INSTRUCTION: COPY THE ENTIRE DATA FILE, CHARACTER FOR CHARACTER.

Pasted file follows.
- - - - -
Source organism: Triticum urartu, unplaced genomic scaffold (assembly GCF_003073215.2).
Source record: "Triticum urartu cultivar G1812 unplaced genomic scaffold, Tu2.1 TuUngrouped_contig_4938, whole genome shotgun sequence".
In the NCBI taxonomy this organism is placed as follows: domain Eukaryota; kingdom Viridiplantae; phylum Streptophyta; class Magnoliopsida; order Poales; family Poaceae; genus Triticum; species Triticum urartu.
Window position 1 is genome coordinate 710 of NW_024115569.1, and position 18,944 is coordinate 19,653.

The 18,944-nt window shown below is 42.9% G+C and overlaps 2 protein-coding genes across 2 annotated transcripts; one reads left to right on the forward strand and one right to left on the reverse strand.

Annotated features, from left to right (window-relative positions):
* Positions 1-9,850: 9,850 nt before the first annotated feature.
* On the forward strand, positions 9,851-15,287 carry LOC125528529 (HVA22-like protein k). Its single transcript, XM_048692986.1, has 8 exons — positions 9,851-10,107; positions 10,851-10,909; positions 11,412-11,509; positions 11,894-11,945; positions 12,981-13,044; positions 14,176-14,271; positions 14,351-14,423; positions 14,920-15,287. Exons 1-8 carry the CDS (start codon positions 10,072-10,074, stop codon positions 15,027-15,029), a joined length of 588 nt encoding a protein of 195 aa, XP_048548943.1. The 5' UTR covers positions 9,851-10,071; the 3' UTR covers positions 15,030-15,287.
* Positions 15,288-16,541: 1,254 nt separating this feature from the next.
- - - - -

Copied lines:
Source organism: Triticum urartu, unplaced genomic scaffold (assembly GCF_003073215.2).
Source record: "Triticum urartu cultivar G1812 unplaced genomic scaffold, Tu2.1 TuUngrouped_contig_4938, whole genome shotgun sequence".
In the NCBI taxonomy this organism is placed as follows: domain Eukaryota; kingdom Viridiplantae; phylum Streptophyta; class Magnoliopsida; order Poales; family Poaceae; genus Triticum; species Triticum urartu.
Window position 1 is genome coordinate 710 of NW_024115569.1, and position 18,944 is coordinate 19,653.

The 18,944-nt window shown below is 42.9% G+C and overlaps 2 protein-coding genes across 2 annotated transcripts; one reads left to right on the forward strand and one right to left on the reverse strand.

Annotated features, from left to right (window-relative positions):
* Positions 1-9,850: 9,850 nt before the first annotated feature.
* On the forward strand, positions 9,851-15,287 carry LOC125528529 (HVA22-like protein k). Its single transcript, XM_048692986.1, has 8 exons — positions 9,851-10,107; positions 10,851-10,909; positions 11,412-11,509; positions 11,894-11,945; positions 12,981-13,044; positions 14,176-14,271; positions 14,351-14,423; positions 14,920-15,287. Exons 1-8 carry the CDS (start codon positions 10,072-10,074, stop codon positions 15,027-15,029), a joined length of 588 nt encoding a protein of 195 aa, XP_048548943.1. The 5' UTR covers positions 9,851-10,071; the 3' UTR covers positions 15,030-15,287.
* Positions 15,288-16,541: 1,254 nt separating this feature from the next.